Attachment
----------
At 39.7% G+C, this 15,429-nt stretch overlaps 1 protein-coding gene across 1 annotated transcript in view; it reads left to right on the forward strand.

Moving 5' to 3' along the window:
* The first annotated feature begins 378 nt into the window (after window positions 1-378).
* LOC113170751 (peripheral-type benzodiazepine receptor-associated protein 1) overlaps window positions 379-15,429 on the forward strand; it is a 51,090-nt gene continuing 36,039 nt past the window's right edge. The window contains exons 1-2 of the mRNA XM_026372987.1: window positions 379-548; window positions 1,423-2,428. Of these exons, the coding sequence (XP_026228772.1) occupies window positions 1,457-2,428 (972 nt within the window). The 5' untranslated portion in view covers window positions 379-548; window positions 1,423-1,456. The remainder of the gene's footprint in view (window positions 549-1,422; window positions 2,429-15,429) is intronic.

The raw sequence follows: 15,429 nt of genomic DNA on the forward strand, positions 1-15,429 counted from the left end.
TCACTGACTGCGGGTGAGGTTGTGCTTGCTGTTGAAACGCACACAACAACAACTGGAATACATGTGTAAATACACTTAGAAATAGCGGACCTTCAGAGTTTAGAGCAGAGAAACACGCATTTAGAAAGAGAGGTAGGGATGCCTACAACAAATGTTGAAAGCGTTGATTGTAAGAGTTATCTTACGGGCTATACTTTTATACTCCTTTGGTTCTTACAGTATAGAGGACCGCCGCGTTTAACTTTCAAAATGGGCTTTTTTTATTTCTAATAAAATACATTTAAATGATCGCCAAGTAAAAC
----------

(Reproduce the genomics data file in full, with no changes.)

At 39.7% G+C, this 15,429-nt stretch overlaps 1 protein-coding gene across 1 annotated transcript in view; it reads left to right on the forward strand.

Moving 5' to 3' along the window:
* The first annotated feature begins 378 nt into the window (after window positions 1-378).
* LOC113170751 (peripheral-type benzodiazepine receptor-associated protein 1) overlaps window positions 379-15,429 on the forward strand; it is a 51,090-nt gene continuing 36,039 nt past the window's right edge. The window contains exons 1-2 of the mRNA XM_026372987.1: window positions 379-548; window positions 1,423-2,428. Of these exons, the coding sequence (XP_026228772.1) occupies window positions 1,457-2,428 (972 nt within the window). The 5' untranslated portion in view covers window positions 379-548; window positions 1,423-1,456. The remainder of the gene's footprint in view (window positions 549-1,422; window positions 2,429-15,429) is intronic.

The raw sequence follows: 15,429 nt of genomic DNA on the forward strand, positions 1-15,429 counted from the left end.
TCACTGACTGCGGGTGAGGTTGTGCTTGCTGTTGAAACGCACACAACAACAACTGGAATACATGTGTAAATACACTTAGAAATAGCGGACCTTCAGAGTTTAGAGCAGAGAAACACGCATTTAGAAAGAGAGGTAGGGATGCCTACAACAAATGTTGAAAGCGTTGATTGTAAGAGTTATCTTACGGGCTATACTTTTATACTCCTTTGGTTCTTACAGTATAGAGGACCGCCGCGTTTAACTTTCAAAATGGGCTTTTTTTATTTCTAATAAAATACATTTAAATGATCGCCAAGTAAAAC